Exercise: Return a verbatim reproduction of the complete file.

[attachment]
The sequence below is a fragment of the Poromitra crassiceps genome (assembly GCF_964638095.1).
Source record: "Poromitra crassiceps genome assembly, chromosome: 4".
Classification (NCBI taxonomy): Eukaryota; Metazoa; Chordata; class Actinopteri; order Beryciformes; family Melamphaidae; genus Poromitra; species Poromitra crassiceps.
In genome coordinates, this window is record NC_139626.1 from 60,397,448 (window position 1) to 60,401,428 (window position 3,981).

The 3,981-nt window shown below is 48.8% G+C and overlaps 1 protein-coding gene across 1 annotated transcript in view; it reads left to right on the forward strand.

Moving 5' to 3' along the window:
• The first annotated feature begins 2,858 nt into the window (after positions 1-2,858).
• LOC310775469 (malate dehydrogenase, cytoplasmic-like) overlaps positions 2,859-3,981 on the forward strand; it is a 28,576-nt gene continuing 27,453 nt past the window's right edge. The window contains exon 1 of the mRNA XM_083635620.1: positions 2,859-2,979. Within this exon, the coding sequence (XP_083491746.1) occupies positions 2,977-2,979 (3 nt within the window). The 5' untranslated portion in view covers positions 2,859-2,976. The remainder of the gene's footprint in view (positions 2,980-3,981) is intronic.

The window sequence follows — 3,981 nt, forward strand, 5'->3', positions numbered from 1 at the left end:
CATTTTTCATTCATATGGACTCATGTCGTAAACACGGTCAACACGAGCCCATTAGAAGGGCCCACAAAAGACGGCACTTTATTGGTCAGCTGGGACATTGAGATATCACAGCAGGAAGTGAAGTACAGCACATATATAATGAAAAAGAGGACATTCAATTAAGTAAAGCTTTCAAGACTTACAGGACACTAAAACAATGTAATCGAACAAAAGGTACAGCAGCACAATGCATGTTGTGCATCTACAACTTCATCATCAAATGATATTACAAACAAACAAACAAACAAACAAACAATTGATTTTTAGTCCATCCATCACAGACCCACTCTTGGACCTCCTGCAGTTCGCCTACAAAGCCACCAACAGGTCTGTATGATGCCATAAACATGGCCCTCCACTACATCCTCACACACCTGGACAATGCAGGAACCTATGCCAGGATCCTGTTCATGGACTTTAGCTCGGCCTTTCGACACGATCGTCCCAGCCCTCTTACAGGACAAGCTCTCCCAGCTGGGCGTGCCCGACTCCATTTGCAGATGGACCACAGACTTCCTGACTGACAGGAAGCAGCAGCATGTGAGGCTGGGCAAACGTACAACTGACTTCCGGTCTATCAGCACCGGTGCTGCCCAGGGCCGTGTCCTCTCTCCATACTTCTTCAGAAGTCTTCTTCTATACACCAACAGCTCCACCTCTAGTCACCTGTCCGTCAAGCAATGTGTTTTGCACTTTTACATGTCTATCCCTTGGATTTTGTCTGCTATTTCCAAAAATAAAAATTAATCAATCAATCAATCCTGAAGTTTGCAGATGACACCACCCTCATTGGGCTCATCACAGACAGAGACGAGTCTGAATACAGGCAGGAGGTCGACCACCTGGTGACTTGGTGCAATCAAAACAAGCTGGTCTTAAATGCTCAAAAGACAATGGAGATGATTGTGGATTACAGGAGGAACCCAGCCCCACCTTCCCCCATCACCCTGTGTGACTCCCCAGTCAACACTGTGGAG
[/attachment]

The sequence below is a fragment of the Poromitra crassiceps genome (assembly GCF_964638095.1).
Source record: "Poromitra crassiceps genome assembly, chromosome: 4".
Classification (NCBI taxonomy): Eukaryota; Metazoa; Chordata; class Actinopteri; order Beryciformes; family Melamphaidae; genus Poromitra; species Poromitra crassiceps.
In genome coordinates, this window is record NC_139626.1 from 60,397,448 (window position 1) to 60,401,428 (window position 3,981).

The 3,981-nt window shown below is 48.8% G+C and overlaps 1 protein-coding gene across 1 annotated transcript in view; it reads left to right on the forward strand.

Moving 5' to 3' along the window:
• The first annotated feature begins 2,858 nt into the window (after positions 1-2,858).
• LOC310775469 (malate dehydrogenase, cytoplasmic-like) overlaps positions 2,859-3,981 on the forward strand; it is a 28,576-nt gene continuing 27,453 nt past the window's right edge. The window contains exon 1 of the mRNA XM_083635620.1: positions 2,859-2,979. Within this exon, the coding sequence (XP_083491746.1) occupies positions 2,977-2,979 (3 nt within the window). The 5' untranslated portion in view covers positions 2,859-2,976. The remainder of the gene's footprint in view (positions 2,980-3,981) is intronic.

The window sequence follows — 3,981 nt, forward strand, 5'->3', positions numbered from 1 at the left end:
CATTTTTCATTCATATGGACTCATGTCGTAAACACGGTCAACACGAGCCCATTAGAAGGGCCCACAAAAGACGGCACTTTATTGGTCAGCTGGGACATTGAGATATCACAGCAGGAAGTGAAGTACAGCACATATATAATGAAAAAGAGGACATTCAATTAAGTAAAGCTTTCAAGACTTACAGGACACTAAAACAATGTAATCGAACAAAAGGTACAGCAGCACAATGCATGTTGTGCATCTACAACTTCATCATCAAATGATATTACAAACAAACAAACAAACAAACAAACAATTGATTTTTAGTCCATCCATCACAGACCCACTCTTGGACCTCCTGCAGTTCGCCTACAAAGCCACCAACAGGTCTGTATGATGCCATAAACATGGCCCTCCACTACATCCTCACACACCTGGACAATGCAGGAACCTATGCCAGGATCCTGTTCATGGACTTTAGCTCGGCCTTTCGACACGATCGTCCCAGCCCTCTTACAGGACAAGCTCTCCCAGCTGGGCGTGCCCGACTCCATTTGCAGATGGACCACAGACTTCCTGACTGACAGGAAGCAGCAGCATGTGAGGCTGGGCAAACGTACAACTGACTTCCGGTCTATCAGCACCGGTGCTGCCCAGGGCCGTGTCCTCTCTCCATACTTCTTCAGAAGTCTTCTTCTATACACCAACAGCTCCACCTCTAGTCACCTGTCCGTCAAGCAATGTGTTTTGCACTTTTACATGTCTATCCCTTGGATTTTGTCTGCTATTTCCAAAAATAAAAATTAATCAATCAATCAATCCTGAAGTTTGCAGATGACACCACCCTCATTGGGCTCATCACAGACAGAGACGAGTCTGAATACAGGCAGGAGGTCGACCACCTGGTGACTTGGTGCAATCAAAACAAGCTGGTCTTAAATGCTCAAAAGACAATGGAGATGATTGTGGATTACAGGAGGAACCCAGCCCCACCTTCCCCCATCACCCTGTGTGACTCCCCAGTCAACACTGTGGAG